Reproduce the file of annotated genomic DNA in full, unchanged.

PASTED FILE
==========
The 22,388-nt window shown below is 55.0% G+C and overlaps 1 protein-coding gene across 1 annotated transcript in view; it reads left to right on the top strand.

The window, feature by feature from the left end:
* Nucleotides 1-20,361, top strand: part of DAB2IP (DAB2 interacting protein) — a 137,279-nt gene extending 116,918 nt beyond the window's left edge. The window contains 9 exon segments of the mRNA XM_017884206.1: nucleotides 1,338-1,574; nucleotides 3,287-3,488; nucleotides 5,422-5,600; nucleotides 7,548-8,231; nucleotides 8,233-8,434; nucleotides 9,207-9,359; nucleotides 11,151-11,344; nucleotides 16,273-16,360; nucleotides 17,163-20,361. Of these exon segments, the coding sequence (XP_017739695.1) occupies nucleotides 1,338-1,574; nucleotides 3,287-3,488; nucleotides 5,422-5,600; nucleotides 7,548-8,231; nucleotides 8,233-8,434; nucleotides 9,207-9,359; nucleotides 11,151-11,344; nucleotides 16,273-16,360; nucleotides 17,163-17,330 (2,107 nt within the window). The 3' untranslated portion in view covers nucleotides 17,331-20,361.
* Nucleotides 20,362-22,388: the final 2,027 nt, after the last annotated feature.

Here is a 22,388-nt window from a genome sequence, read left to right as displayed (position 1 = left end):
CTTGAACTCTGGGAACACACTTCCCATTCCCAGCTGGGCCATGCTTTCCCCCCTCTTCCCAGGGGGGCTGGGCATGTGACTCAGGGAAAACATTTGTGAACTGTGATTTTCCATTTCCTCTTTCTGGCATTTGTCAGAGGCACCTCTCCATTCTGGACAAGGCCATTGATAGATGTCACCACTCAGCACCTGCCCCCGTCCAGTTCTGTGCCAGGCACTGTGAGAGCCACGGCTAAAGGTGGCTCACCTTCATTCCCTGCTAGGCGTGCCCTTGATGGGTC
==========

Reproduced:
The 22,388-nt window shown below is 55.0% G+C and overlaps 1 protein-coding gene across 1 annotated transcript in view; it reads left to right on the top strand.

The window, feature by feature from the left end:
* Nucleotides 1-20,361, top strand: part of DAB2IP (DAB2 interacting protein) — a 137,279-nt gene extending 116,918 nt beyond the window's left edge. The window contains 9 exon segments of the mRNA XM_017884206.1: nucleotides 1,338-1,574; nucleotides 3,287-3,488; nucleotides 5,422-5,600; nucleotides 7,548-8,231; nucleotides 8,233-8,434; nucleotides 9,207-9,359; nucleotides 11,151-11,344; nucleotides 16,273-16,360; nucleotides 17,163-20,361. Of these exon segments, the coding sequence (XP_017739695.1) occupies nucleotides 1,338-1,574; nucleotides 3,287-3,488; nucleotides 5,422-5,600; nucleotides 7,548-8,231; nucleotides 8,233-8,434; nucleotides 9,207-9,359; nucleotides 11,151-11,344; nucleotides 16,273-16,360; nucleotides 17,163-17,330 (2,107 nt within the window). The 3' untranslated portion in view covers nucleotides 17,331-20,361.
* Nucleotides 20,362-22,388: the final 2,027 nt, after the last annotated feature.

Here is a 22,388-nt window from a genome sequence, read left to right as displayed (position 1 = left end):
CTTGAACTCTGGGAACACACTTCCCATTCCCAGCTGGGCCATGCTTTCCCCCCTCTTCCCAGGGGGGCTGGGCATGTGACTCAGGGAAAACATTTGTGAACTGTGATTTTCCATTTCCTCTTTCTGGCATTTGTCAGAGGCACCTCTCCATTCTGGACAAGGCCATTGATAGATGTCACCACTCAGCACCTGCCCCCGTCCAGTTCTGTGCCAGGCACTGTGAGAGCCACGGCTAAAGGTGGCTCACCTTCATTCCCTGCTAGGCGTGCCCTTGATGGGTC